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I thought anglers might be interested in this report I got from Jeff Gulay on his recent visit to Christmas Island:
 Thanks Jeff!



This review in no way reflects the actual possible fishery on Christmas Island and the different Lodges that operate on the island, but just reflects the {one] week we were at Christmas Island Outfitters and the fishery we encountered.

You can expect a chaotic experience after you land and go through the immigration terminal. The lodge staff were waiting outside the terminal with a welcome chilled coconut water and once all were accounted for and luggage loaded, we were off on a half hour drive to the lodge.

Arriving at the lodge we were pleasantly surprised at the new accommodations complete with air conditioning. There are 3 two story buildings with 4 rooms each complete with a fridge and 2 double beds and a bathroom. Still island-temp showers, but if you wait until you get back from your days fishing you can get a luke warm shower because the water tank is on the roof and gets heated by the sun during the day.




The lodge staff are super friendly and accommodating. The meals are simple with tuna sushi and deep fried breadfruit for appetizers and rice, potatoes, fish (catch of the day) some chicken and some beef. We had octopus and lobster one night and on the last night we had a feast prepared for us with all of the above plus a whole roasted pig! To top it off there were some local dancers to entertain us.

Breakfasts were bacon, eggs and toast and once we had pancakes. Lunches were one sandwich each ( meat, onions, cheese with mustard or mayonnaise) and twice we had an apple each. There was bottled water on the boat, but we brought extra water, sodas and beer from our fridge.

Now to the fishing:

First off, I was amazed at the vastness of this, the largest coral atoll in the world and the many, quite possibly untouched areas in which to fish. Google Earth gives it no justice.

No matter where you go, whether it's by boat or truck, expect a 1 1/2 - 2 hour transport from the lodge to the fishing areas. I would recommend fishing the Korean Wreck area due to the numbers and strength of the bonefish as well as the possibilities of catching a variety of different species including uneducated GT's and large milkfish. If I go back, we will do an overnight camping trip out to that area which the lodge offers at no extra cost but requires a minimum of 4 anglers. They supply everything needed as far as camping supplies and it also gives you a chance to hang out with the guides and get to know them. It also gives you 2 days fishing there which cuts down on the travel time which normally would be 3-4 hours per day.


If you are after fair chase GT's you will definitely get your shots at both small to large Jeets, but don't expect to get a lot of shots or to hook up for that matter. If you are strictly focused on Jeets then I would suggest arranging your trip to line up with the bigger tides which seem to bring the Jeets onto the flats more. What I found while fishing for bones is that when the Jeets show up, by the time you get your GT rod from your guide and get a cast away, your opportunity is gone or not optimal. What we ended up doing was chumming for them with milkfish that were netted fresh that morning. Due to the constant chumming, the GT's are getting good at recognizing a bait that has a fly in it so at some spots you may have to use a bare hook with the bait. That being said, it is possible to chum them in and cast a fly into the feeding frenzy and have them chase your fly. There are other methods for GT's such as trolling the fly or using teasers. As far as flies go on the flats I would suggest a 5-6" fly tied to look like a yellow snapper with some red on the throat. (Of course I had none)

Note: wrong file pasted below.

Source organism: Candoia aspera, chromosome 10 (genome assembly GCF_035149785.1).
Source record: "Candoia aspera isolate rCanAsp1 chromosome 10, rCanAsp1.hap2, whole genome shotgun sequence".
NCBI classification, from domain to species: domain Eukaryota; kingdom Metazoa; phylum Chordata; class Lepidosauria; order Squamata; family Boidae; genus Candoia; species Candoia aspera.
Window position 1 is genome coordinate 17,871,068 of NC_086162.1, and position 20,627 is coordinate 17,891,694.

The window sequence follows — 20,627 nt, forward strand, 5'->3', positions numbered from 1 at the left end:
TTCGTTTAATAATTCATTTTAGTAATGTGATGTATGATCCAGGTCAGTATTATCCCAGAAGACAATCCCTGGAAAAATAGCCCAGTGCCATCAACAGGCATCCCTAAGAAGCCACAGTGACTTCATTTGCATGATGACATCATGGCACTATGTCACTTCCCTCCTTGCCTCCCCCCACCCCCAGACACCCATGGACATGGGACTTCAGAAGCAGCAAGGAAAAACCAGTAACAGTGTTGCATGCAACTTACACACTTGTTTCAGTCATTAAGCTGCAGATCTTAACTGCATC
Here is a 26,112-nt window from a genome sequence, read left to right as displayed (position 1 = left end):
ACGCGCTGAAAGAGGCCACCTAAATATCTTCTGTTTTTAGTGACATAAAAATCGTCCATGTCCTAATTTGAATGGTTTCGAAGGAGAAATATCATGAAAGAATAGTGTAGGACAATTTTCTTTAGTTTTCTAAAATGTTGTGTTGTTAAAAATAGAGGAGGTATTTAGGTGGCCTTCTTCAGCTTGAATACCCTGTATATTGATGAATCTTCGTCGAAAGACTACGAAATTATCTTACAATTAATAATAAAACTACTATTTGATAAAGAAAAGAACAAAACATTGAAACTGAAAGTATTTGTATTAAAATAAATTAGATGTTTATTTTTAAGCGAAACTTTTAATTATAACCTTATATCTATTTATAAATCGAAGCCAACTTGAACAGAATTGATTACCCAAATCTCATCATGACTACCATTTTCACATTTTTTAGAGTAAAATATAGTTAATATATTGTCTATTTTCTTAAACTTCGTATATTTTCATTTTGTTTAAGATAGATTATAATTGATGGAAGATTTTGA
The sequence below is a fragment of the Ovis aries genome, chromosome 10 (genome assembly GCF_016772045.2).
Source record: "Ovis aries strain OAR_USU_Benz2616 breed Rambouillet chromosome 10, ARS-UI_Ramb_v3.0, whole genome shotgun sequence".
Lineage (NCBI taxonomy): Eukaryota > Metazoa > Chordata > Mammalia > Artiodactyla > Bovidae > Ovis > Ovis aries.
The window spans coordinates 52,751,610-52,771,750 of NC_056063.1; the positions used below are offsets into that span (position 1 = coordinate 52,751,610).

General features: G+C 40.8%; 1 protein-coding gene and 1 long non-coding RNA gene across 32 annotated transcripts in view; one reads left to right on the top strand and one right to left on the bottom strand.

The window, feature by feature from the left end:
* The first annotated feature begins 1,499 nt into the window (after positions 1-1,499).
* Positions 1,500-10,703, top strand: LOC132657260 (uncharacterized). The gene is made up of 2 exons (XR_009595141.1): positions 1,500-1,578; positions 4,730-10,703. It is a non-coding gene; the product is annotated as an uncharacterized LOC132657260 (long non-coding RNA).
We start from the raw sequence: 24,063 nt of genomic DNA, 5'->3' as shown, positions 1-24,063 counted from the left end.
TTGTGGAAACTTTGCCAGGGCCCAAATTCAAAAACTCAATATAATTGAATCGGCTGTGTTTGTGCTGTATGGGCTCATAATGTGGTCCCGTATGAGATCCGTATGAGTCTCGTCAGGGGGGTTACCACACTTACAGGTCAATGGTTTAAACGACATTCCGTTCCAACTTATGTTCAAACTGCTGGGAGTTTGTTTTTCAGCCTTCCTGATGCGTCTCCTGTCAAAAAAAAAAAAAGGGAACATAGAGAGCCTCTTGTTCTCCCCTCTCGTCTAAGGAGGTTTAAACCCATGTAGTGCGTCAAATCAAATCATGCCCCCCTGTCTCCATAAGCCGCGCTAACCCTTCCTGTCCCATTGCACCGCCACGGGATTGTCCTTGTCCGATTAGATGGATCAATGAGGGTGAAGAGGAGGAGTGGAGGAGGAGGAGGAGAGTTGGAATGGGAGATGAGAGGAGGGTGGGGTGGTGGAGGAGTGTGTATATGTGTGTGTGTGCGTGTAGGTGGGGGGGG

As far as the bonefishing goes, I expected to find large schools on the flats, but found mostly singles, pairs and triples mostly in the 2-3lb range with the odd bigger one. On the trip by truck to the backcountry to fish the lagoons you will encounter some large fish, but they seem to be well educated and you should get plenty of shots at them. The back country lagoons also seem to hold a large number of GT's which are on the smaller side (20-40lbs) Expect to do a fair bit of walking so bring plenty of water.

If you like to catch trigger fish, Christmas Island is the place is for you. You will have many shots at 3 different types of triggers (there may be more types) and they will test your accuracy, technique and patience.

You also can expect to catch many different species of Trevally especially Blue Fin.

The guides all have great eyes and are very friendly and eager to please. They are all different in respect to the knowledge of the fish you want to target and how to fish them. Some of the guides did not help much with fly selection and I'm sure they were under the assumption that if you were there, you must know what flies to use.  The go-to fly seemed to be the Christmas Island Special in orange size 6, but you should bring plenty of size 8 and some size 4 for the deeper water. Next time I would bring some small weedless crab patterns in light colours just to show them something a bit different.

All in all it was a great trip with plenty of fish and different species to cross off the list. I am by no means an expert, but not a rookie either and I learned a lot on this trip. I traveled with a first time saltwater fly fisher and he found it difficult at times especially with spotting the fish which means a lot when casting to them. Having full sun definitely aids in the spotting of fish, something that we didn't have at all times.

Once again, this is just a review on our trip which may differ greatly compared to other people's experiences. This report is designed to inform potential clients about what to expect when booking a trip to this amazing place called Christmas Island.

Jeff Gulay